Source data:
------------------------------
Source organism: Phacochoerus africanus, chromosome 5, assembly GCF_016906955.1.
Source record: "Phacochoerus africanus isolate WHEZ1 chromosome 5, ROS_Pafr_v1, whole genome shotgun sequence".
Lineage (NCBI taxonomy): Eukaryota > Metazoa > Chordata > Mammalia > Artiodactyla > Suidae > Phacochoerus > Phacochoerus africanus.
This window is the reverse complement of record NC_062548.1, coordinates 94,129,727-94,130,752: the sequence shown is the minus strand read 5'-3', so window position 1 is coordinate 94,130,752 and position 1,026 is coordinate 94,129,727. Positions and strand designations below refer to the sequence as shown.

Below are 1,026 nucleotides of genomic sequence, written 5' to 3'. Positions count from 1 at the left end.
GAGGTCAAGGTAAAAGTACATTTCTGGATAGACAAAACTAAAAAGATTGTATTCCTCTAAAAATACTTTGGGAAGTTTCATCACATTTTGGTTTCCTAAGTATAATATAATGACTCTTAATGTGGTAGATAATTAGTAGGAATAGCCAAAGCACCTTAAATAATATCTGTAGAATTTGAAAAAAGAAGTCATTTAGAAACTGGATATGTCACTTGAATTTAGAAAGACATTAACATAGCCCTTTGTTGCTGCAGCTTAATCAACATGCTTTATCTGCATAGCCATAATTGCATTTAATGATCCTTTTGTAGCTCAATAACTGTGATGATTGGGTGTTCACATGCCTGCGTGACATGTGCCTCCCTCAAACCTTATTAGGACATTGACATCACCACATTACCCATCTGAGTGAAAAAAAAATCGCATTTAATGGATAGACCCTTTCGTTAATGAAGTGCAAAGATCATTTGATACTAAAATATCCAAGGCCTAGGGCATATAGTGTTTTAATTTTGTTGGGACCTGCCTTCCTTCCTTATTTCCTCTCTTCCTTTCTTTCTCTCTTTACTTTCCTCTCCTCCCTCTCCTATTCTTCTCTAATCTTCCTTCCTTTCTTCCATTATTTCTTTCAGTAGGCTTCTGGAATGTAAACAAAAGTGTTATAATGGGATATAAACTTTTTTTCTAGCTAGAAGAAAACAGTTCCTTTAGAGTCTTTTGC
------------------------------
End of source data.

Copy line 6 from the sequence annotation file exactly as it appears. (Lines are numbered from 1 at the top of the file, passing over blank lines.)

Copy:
GAGGTCAAGGTAAAAGTACATTTCTGGATAGACAAAACTAAAAAGATTGTATTCCTCTAAAAATACTTTGGGAAGTTTCATCACATTTTGGTTTCCTAAGTATAATATAATGACTCTTAATGTGGTAGATAATTAGTAGGAATAGCCAAAGCACCTTAAATAATATCTGTAGAATTTGAAAAAAGAAGTCATTTAGAAACTGGATATGTCACTTGAATTTAGAAAGACATTAACATAGCCCTTTGTTGCTGCAGCTTAATCAACATGCTTTATCTGCATAGCCATAATTGCATTTAATGATCCTTTTGTAGCTCAATAACTGTGATGATTGGGTGTTCACATGCCTGCGTGACATGTGCCTCCCTCAAACCTTATTAGGACATTGACATCACCACATTACCCATCTGAGTGAAAAAAAAATCGCATTTAATGGATAGACCCTTTCGTTAATGAAGTGCAAAGATCATTTGATACTAAAATATCCAAGGCCTAGGGCATATAGTGTTTTAATTTTGTTGGGACCTGCCTTCCTTCCTTATTTCCTCTCTTCCTTTCTTTCTCTCTTTACTTTCCTCTCCTCCCTCTCCTATTCTTCTCTAATCTTCCTTCCTTTCTTCCATTATTTCTTTCAGTAGGCTTCTGGAATGTAAACAAAAGTGTTATAATGGGATATAAACTTTTTTTCTAGCTAGAAGAAAACAGTTCCTTTAGAGTCTTTTGC